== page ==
10. At a local event two women asked me if I had garlic plates. I asked for a description. I came home and looked them up, of course, and decided to try some. I made four last night, but without seeing one for real, I won't make more. Of course they wanted to see some at my next event in two weeks! THAT won't happen, but I'll get a type perfected within the next couple of months and be ready for the autumn season. The idea is that the center of the plate is rough or has a texture such that a clove of garlic can be rubbed/grated/pulverized and then olive oil poured over it for dipping with bread hunks. I'm not particularly good at making plates, so I'm considering this a good reason to get some practice. When I made the few last night, I made concentric ridges in the center. They were too rough, so I damp-sponged them to soften the edges and when I did that, I smeared some of the clay down into the grooves. After thinking about it for a bit, I decided that maybe the ridges or texture should be done at the time of trimming when the plate is in its leather stage and any little nubs of clay could be brushed out or allowed to dry and then flicked out. Some of the pictures I see online are of just unglazed areas for the grating and others are of almost fingernail sized waves that look pushed up in a circular design. Those look as though they'd hurt fingers and make for coarser grating, but again, without seeing one in 3D I can't get much of an idea; only imagination. So ... have you made garlic plates? If you have, do you mind sharing how you make the grating part and how big you make the plates. Are they well received at shows or in shops? No one else in my region is making them that I know of, so maybe I have an opportunity here for something new!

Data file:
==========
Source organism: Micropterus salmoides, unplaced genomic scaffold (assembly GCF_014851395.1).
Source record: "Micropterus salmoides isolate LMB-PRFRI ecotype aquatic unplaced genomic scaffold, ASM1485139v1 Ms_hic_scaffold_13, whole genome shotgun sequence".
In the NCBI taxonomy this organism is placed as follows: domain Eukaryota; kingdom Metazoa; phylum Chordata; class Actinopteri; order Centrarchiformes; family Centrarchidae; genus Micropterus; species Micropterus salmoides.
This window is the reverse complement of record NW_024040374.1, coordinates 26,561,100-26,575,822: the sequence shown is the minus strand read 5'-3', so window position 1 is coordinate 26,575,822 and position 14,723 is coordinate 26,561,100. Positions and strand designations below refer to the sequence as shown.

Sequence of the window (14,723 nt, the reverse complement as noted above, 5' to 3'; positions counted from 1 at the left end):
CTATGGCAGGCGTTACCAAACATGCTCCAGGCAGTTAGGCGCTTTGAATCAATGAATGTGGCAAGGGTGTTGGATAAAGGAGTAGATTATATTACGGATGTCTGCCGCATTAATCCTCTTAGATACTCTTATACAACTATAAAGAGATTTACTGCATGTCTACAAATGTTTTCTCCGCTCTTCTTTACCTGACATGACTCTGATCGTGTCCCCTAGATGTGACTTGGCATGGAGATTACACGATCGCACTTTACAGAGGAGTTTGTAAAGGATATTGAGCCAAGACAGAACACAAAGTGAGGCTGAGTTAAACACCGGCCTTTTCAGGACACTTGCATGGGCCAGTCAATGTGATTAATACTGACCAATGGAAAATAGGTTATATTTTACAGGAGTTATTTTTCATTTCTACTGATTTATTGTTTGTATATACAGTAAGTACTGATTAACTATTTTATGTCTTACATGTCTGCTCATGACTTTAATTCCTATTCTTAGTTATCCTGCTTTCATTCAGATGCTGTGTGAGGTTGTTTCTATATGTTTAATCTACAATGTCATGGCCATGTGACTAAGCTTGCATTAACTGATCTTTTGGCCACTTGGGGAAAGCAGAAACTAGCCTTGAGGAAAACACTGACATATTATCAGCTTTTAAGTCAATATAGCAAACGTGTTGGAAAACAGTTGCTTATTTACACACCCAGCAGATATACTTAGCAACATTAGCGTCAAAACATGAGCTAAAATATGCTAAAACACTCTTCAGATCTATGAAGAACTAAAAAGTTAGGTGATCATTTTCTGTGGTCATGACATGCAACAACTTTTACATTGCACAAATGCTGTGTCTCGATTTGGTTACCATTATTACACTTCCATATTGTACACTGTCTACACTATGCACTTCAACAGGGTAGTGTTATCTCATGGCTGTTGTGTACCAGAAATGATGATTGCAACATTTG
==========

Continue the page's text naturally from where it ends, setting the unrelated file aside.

11. Becky, I looked at the pictures at Dark River Pottery. I like the risers on the table. Do they come apart or are they rigid units? Oldlady, how long have those folks in your guild been using ladders and boards? They might look unstable and give us the vapors to look at them, but if they continue using them they must be working. When one falls over and there's a lot of breakage, they'll likely replace their system. I'm with you and like something solid. Maybe the ladders are more stable than they appear. Lots of people use that system in antique malls and indoor flea markets. Seems inexpensive and portable. I've never found real ladders that had both rungs and horizontal supports at the same level, though, or I'd have tried it myself. For professional folks like most of you on the forum, though, it's better to LOOK professional and when you sell more than a couple items a day, you can afford to invest in better quality display units. Mark, what are other downsides to the ladder and board thing? Sometimes I need to see from another person's perspective. Do you think they're just tacky (Southern word for trashy)? I'm really enjoying reading about all of your adventures in the shows and galleries. Maybe I'll be better next time around, or maybe I was better sometime before and that's why I got a late start this time. (smile).